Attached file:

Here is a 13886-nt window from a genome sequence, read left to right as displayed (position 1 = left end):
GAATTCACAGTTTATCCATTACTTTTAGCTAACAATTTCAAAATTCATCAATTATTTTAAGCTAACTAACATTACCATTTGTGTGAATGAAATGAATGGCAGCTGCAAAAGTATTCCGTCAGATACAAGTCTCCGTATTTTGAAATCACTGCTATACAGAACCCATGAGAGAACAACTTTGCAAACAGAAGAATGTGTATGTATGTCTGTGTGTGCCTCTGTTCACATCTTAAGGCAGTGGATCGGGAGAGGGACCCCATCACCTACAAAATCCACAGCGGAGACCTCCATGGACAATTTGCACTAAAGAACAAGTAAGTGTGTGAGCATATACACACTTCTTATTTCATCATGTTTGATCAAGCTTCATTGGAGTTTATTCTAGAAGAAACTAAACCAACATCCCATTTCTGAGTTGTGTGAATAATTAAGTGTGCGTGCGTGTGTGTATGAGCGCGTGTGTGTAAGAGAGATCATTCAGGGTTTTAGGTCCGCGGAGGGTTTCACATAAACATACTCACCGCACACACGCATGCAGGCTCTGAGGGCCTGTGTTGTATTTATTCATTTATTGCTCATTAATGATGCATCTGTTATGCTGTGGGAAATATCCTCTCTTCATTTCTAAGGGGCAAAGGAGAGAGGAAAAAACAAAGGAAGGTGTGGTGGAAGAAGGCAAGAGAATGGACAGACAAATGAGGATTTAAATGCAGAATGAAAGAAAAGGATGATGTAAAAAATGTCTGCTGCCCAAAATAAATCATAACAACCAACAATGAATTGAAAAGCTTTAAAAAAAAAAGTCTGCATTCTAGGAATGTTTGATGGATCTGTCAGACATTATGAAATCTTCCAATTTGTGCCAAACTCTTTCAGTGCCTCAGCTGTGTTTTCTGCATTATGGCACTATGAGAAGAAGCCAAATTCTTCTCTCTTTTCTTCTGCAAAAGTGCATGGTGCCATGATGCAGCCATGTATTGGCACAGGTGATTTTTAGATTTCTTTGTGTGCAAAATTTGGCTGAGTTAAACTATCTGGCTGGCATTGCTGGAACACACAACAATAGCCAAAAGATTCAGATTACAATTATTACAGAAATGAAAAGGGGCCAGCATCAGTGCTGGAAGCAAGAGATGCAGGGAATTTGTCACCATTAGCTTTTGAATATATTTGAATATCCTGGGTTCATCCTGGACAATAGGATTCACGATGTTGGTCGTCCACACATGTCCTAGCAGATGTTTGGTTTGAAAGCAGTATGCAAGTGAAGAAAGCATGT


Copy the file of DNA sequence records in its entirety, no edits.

Here is a 13886-nt window from a genome sequence, read left to right as displayed (position 1 = left end):
GAATTCACAGTTTATCCATTACTTTTAGCTAACAATTTCAAAATTCATCAATTATTTTAAGCTAACTAACATTACCATTTGTGTGAATGAAATGAATGGCAGCTGCAAAAGTATTCCGTCAGATACAAGTCTCCGTATTTTGAAATCACTGCTATACAGAACCCATGAGAGAACAACTTTGCAAACAGAAGAATGTGTATGTATGTCTGTGTGTGCCTCTGTTCACATCTTAAGGCAGTGGATCGGGAGAGGGACCCCATCACCTACAAAATCCACAGCGGAGACCTCCATGGACAATTTGCACTAAAGAACAAGTAAGTGTGTGAGCATATACACACTTCTTATTTCATCATGTTTGATCAAGCTTCATTGGAGTTTATTCTAGAAGAAACTAAACCAACATCCCATTTCTGAGTTGTGTGAATAATTAAGTGTGCGTGCGTGTGTGTATGAGCGCGTGTGTGTAAGAGAGATCATTCAGGGTTTTAGGTCCGCGGAGGGTTTCACATAAACATACTCACCGCACACACGCATGCAGGCTCTGAGGGCCTGTGTTGTATTTATTCATTTATTGCTCATTAATGATGCATCTGTTATGCTGTGGGAAATATCCTCTCTTCATTTCTAAGGGGCAAAGGAGAGAGGAAAAAACAAAGGAAGGTGTGGTGGAAGAAGGCAAGAGAATGGACAGACAAATGAGGATTTAAATGCAGAATGAAAGAAAAGGATGATGTAAAAAATGTCTGCTGCCCAAAATAAATCATAACAACCAACAATGAATTGAAAAGCTTTAAAAAAAAAAGTCTGCATTCTAGGAATGTTTGATGGATCTGTCAGACATTATGAAATCTTCCAATTTGTGCCAAACTCTTTCAGTGCCTCAGCTGTGTTTTCTGCATTATGGCACTATGAGAAGAAGCCAAATTCTTCTCTCTTTTCTTCTGCAAAAGTGCATGGTGCCATGATGCAGCCATGTATTGGCACAGGTGATTTTTAGATTTCTTTGTGTGCAAAATTTGGCTGAGTTAAACTATCTGGCTGGCATTGCTGGAACACACAACAATAGCCAAAAGATTCAGATTACAATTATTACAGAAATGAAAAGGGGCCAGCATCAGTGCTGGAAGCAAGAGATGCAGGGAATTTGTCACCATTAGCTTTTGAATATATTTGAATATCCTGGGTTCATCCTGGACAATAGGATTCACGATGTTGGTCGTCCACACATGTCCTAGCAGATGTTTGGTTTGAAAGCAGTATGCAAGTGAAGAAAGCATGT